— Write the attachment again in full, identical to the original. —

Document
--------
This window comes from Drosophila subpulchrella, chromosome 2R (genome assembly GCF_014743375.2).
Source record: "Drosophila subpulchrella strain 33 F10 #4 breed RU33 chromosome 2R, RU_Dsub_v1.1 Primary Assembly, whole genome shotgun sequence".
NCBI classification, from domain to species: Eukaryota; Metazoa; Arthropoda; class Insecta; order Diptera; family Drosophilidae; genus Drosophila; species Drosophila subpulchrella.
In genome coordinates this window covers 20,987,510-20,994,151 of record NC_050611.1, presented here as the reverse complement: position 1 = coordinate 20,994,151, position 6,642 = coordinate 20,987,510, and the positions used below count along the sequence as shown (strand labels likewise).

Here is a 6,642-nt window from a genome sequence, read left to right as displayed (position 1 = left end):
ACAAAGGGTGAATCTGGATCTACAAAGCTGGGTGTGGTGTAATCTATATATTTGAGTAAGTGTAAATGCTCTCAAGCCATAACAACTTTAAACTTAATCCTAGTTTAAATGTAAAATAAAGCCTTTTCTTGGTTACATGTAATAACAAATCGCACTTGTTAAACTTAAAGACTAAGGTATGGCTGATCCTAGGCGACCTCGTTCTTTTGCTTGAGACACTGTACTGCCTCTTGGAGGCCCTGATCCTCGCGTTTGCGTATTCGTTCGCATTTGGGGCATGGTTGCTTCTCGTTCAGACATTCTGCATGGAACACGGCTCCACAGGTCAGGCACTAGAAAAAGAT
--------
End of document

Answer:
This window comes from Drosophila subpulchrella, chromosome 2R (genome assembly GCF_014743375.2).
Source record: "Drosophila subpulchrella strain 33 F10 #4 breed RU33 chromosome 2R, RU_Dsub_v1.1 Primary Assembly, whole genome shotgun sequence".
NCBI classification, from domain to species: Eukaryota; Metazoa; Arthropoda; class Insecta; order Diptera; family Drosophilidae; genus Drosophila; species Drosophila subpulchrella.
In genome coordinates this window covers 20,987,510-20,994,151 of record NC_050611.1, presented here as the reverse complement: position 1 = coordinate 20,994,151, position 6,642 = coordinate 20,987,510, and the positions used below count along the sequence as shown (strand labels likewise).

Here is a 6,642-nt window from a genome sequence, read left to right as displayed (position 1 = left end):
ACAAAGGGTGAATCTGGATCTACAAAGCTGGGTGTGGTGTAATCTATATATTTGAGTAAGTGTAAATGCTCTCAAGCCATAACAACTTTAAACTTAATCCTAGTTTAAATGTAAAATAAAGCCTTTTCTTGGTTACATGTAATAACAAATCGCACTTGTTAAACTTAAAGACTAAGGTATGGCTGATCCTAGGCGACCTCGTTCTTTTGCTTGAGACACTGTACTGCCTCTTGGAGGCCCTGATCCTCGCGTTTGCGTATTCGTTCGCATTTGGGGCATGGTTGCTTCTCGTTCAGACATTCTGCATGGAACACGGCTCCACAGGTCAGGCACTAGAAAAAGAT